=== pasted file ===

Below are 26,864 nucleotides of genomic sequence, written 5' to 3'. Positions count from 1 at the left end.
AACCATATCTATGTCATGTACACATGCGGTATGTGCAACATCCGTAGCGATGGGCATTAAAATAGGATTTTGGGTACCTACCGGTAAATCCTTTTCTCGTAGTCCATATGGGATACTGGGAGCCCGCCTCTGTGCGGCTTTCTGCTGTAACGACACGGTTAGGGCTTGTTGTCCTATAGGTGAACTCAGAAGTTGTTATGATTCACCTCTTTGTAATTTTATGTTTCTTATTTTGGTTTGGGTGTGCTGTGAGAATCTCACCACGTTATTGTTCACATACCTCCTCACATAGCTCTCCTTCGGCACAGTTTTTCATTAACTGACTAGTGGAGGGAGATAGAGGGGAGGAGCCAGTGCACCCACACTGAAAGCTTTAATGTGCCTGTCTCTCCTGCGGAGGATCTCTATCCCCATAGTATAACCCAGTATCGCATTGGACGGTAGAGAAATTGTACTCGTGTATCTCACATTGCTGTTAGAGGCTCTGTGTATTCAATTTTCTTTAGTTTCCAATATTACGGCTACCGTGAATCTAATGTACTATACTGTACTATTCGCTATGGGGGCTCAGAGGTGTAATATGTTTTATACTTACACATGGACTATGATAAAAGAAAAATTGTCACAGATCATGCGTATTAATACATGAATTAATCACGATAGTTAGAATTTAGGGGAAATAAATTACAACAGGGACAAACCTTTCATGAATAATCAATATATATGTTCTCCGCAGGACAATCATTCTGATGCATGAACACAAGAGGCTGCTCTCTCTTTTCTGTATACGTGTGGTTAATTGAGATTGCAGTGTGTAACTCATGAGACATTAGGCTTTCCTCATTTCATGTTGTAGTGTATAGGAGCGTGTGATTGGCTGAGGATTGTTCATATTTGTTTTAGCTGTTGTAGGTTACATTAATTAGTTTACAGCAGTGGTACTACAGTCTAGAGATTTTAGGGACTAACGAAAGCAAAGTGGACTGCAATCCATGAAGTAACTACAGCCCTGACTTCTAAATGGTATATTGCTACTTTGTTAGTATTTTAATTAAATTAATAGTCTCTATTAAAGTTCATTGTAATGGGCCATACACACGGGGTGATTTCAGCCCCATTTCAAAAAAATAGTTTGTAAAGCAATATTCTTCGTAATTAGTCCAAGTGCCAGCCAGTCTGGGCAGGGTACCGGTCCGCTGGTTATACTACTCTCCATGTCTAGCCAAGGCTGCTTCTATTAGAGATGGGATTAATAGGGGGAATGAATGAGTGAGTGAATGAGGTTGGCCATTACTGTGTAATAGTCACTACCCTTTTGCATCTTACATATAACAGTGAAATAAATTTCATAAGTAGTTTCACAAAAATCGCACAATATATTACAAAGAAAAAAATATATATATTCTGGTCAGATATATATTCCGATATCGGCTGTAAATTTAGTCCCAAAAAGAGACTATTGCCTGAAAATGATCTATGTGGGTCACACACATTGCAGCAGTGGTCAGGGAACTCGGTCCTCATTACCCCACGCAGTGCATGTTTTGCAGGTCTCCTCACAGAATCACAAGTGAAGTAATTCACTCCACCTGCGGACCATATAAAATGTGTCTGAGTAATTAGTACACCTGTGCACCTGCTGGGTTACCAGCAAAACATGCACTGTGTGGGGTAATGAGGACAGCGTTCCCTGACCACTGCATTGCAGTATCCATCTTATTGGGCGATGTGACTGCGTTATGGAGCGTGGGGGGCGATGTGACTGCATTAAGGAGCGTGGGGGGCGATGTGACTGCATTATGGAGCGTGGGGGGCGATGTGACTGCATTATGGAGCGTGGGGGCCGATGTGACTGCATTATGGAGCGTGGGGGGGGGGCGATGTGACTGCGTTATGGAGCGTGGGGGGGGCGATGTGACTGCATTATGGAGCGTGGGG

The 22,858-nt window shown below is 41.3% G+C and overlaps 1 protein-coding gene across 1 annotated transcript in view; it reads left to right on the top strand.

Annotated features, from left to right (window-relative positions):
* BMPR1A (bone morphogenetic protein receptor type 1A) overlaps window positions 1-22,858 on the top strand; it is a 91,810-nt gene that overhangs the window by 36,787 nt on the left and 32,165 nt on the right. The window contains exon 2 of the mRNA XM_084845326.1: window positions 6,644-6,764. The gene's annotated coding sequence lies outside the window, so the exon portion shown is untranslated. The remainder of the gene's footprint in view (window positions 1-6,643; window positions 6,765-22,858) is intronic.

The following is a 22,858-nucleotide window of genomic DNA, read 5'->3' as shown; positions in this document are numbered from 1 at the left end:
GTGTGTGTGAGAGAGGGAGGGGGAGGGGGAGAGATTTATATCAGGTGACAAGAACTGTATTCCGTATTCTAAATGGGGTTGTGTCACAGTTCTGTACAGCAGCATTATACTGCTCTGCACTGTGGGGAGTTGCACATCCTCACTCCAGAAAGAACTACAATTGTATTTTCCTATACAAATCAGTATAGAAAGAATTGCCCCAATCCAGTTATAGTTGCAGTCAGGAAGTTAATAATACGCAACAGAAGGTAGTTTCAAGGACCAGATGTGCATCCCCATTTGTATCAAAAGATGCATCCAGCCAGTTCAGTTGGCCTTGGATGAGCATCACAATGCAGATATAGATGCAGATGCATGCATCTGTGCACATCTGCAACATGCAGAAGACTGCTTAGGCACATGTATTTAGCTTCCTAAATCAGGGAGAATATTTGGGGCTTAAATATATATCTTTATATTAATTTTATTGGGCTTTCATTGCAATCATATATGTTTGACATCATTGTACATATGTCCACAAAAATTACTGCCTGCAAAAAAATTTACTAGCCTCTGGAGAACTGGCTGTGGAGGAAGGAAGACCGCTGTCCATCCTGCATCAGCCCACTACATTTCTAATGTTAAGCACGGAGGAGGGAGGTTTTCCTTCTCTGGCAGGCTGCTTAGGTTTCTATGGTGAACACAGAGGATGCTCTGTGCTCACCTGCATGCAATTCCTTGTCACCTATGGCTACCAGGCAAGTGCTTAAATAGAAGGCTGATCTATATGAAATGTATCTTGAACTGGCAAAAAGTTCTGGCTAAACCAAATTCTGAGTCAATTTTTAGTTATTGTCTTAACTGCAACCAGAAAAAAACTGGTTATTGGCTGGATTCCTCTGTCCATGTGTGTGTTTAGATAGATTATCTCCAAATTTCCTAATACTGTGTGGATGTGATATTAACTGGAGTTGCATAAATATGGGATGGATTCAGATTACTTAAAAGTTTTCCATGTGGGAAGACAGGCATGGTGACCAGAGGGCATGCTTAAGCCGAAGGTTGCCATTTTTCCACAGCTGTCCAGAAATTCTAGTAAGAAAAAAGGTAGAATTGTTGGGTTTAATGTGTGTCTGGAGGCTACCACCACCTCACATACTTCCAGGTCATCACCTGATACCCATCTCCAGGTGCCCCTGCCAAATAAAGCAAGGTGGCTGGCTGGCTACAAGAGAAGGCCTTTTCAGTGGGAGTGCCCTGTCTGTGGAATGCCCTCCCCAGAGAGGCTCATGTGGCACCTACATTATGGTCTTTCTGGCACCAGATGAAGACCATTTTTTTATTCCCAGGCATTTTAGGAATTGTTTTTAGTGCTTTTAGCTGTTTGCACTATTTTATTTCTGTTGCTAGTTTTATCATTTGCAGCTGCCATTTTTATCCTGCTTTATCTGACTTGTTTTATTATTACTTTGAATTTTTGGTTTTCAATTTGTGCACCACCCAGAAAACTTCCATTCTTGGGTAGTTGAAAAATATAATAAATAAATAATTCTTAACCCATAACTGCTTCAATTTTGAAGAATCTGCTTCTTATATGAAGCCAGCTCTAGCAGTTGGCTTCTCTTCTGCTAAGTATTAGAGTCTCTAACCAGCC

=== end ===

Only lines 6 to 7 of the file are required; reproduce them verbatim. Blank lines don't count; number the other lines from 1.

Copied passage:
The following is a 22,858-nucleotide window of genomic DNA, read 5'->3' as shown; positions in this document are numbered from 1 at the left end:
GTGTGTGTGAGAGAGGGAGGGGGAGGGGGAGAGATTTATATCAGGTGACAAGAACTGTATTCCGTATTCTAAATGGGGTTGTGTCACAGTTCTGTACAGCAGCATTATACTGCTCTGCACTGTGGGGAGTTGCACATCCTCACTCCAGAAAGAACTACAATTGTATTTTCCTATACAAATCAGTATAGAAAGAATTGCCCCAATCCAGTTATAGTTGCAGTCAGGAAGTTAATAATACGCAACAGAAGGTAGTTTCAAGGACCAGATGTGCATCCCCATTTGTATCAAAAGATGCATCCAGCCAGTTCAGTTGGCCTTGGATGAGCATCACAATGCAGATATAGATGCAGATGCATGCATCTGTGCACATCTGCAACATGCAGAAGACTGCTTAGGCACATGTATTTAGCTTCCTAAATCAGGGAGAATATTTGGGGCTTAAATATATATCTTTATATTAATTTTATTGGGCTTTCATTGCAATCATATATGTTTGACATCATTGTACATATGTCCACAAAAATTACTGCCTGCAAAAAAATTTACTAGCCTCTGGAGAACTGGCTGTGGAGGAAGGAAGACCGCTGTCCATCCTGCATCAGCCCACTACATTTCTAATGTTAAGCACGGAGGAGGGAGGTTTTCCTTCTCTGGCAGGCTGCTTAGGTTTCTATGGTGAACACAGAGGATGCTCTGTGCTCACCTGCATGCAATTCCTTGTCACCTATGGCTACCAGGCAAGTGCTTAAATAGAAGGCTGATCTATATGAAATGTATCTTGAACTGGCAAAAAGTTCTGGCTAAACCAAATTCTGAGTCAATTTTTAGTTATTGTCTTAACTGCAACCAGAAAAAAACTGGTTATTGGCTGGATTCCTCTGTCCATGTGTGTGTTTAGATAGATTATCTCCAAATTTCCTAATACTGTGTGGATGTGATATTAACTGGAGTTGCATAAATATGGGATGGATTCAGATTACTTAAAAGTTTTCCATGTGGGAAGACAGGCATGGTGACCAGAGGGCATGCTTAAGCCGAAGGTTGCCATTTTTCCACAGCTGTCCAGAAATTCTAGTAAGAAAAAAGGTAGAATTGTTGGGTTTAATGTGTGTCTGGAGGCTACCACCACCTCACATACTTCCAGGTCATCACCTGATACCCATCTCCAGGTGCCCCTGCCAAATAAAGCAAGGTGGCTGGCTGGCTACAAGAGAAGGCCTTTTCAGTGGGAGTGCCCTGTCTGTGGAATGCCCTCCCCAGAGAGGCTCATGTGGCACCTACATTATGGTCTTTCTGGCACCAGATGAAGACCATTTTTTTATTCCCAGGCATTTTAGGAATTGTTTTTAGTGCTTTTAGCTGTTTGCACTATTTTATTTCTGTTGCTAGTTTTATCATTTGCAGCTGCCATTTTTATCCTGCTTTATCTGACTTGTTTTATTATTACTTTGAATTTTTGGTTTTCAATTTGTGCACCACCCAGAAAACTTCCATTCTTGGGTAGTTGAAAAATATAATAAATAAATAATTCTTAACCCATAACTGCTTCAATTTTGAAGAATCTGCTTCTTATATGAAGCCAGCTCTAGCAGTTGGCTTCTCTTCTGCTAAGTATTAGAGTCTCTAACCAGCC